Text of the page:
A large proportion (20-80%) of seeds of several species did not germinate after a relatively long period (732 h) at ΨW of -1.5 MPa. However, germination continued after 12–48 h when these seeds were transferred to a substrate with a ΨW of -0.03 MPa. Thus, A. cupreata, A. striata, A. duranguensis and A. lechuguilla reached the second final maximum cumulative germination (85-100%) similar to that at -1.0 and -0.03 MPa (p > 0.05). Likewise, germination of the other three species also increased up to 80% after being transferred to the highly hydrated substrate (Figure 3C). Under these conditions, most Agave species tolerated slow seed water uptake and survived for more than 30 d with 70% hydration without damage.

Discussion

Seed water uptake

Germination phases I and II for the seven species (Figure 1) were similar to those of dried mature seeds of several A. salmiana genotypes [2]. Differences of initial seed water uptake in phase I under maximum water availability (Figure 2A) show that A. cupreata, which originates from a sub-humid climate (838 mm annual mean precipitation; Table 2), imbibed more water than species from arid and semi-arid climates (340–361 mm of precipitation) i.e. A. lechuguilla, A. americana and A. salmiana. However, this response was not common to all Agave species but was the case for A. striata, with a high water uptake during phase I of germination under the three substrate ΨW, it possibly can happen as an adaptation to arid habitats (287 mm of precipitation).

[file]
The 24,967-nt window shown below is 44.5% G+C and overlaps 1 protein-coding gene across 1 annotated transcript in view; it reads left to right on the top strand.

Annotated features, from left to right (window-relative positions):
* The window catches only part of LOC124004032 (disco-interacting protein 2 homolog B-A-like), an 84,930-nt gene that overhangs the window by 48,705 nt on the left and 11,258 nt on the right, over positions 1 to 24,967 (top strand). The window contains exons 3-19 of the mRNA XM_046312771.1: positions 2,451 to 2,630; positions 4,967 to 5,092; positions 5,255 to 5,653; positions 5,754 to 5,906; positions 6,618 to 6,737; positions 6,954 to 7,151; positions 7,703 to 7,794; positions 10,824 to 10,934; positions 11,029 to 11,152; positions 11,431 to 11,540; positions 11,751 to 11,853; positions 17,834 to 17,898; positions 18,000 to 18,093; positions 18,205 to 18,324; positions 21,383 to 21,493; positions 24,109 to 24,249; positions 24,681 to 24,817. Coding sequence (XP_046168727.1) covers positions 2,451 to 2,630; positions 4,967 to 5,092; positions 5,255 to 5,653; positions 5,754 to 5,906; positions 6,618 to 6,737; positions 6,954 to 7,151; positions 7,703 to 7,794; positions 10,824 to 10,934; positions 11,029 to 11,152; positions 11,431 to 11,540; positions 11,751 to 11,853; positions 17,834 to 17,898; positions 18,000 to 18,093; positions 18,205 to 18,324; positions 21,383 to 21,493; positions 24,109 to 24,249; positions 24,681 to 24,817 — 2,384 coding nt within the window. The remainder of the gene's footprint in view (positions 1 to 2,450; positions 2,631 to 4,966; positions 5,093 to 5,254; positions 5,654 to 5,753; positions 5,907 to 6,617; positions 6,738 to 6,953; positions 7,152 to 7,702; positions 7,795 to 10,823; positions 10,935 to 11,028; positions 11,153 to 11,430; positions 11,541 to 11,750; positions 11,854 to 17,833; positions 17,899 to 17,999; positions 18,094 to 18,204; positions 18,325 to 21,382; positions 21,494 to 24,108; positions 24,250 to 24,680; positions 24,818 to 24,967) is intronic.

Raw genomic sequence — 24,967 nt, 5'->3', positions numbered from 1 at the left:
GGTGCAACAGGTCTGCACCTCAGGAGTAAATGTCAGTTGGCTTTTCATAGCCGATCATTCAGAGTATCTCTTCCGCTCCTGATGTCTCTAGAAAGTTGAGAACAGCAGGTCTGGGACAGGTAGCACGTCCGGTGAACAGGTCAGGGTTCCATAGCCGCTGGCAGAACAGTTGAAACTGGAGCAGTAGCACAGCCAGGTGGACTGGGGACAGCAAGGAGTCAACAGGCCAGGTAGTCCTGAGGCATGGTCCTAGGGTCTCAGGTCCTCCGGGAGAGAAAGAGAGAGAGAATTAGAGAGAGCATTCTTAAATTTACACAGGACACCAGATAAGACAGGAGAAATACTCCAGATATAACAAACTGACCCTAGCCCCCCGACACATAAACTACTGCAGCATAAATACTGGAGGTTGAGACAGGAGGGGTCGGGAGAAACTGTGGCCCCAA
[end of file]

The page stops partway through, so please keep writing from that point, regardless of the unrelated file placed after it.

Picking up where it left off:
Table 2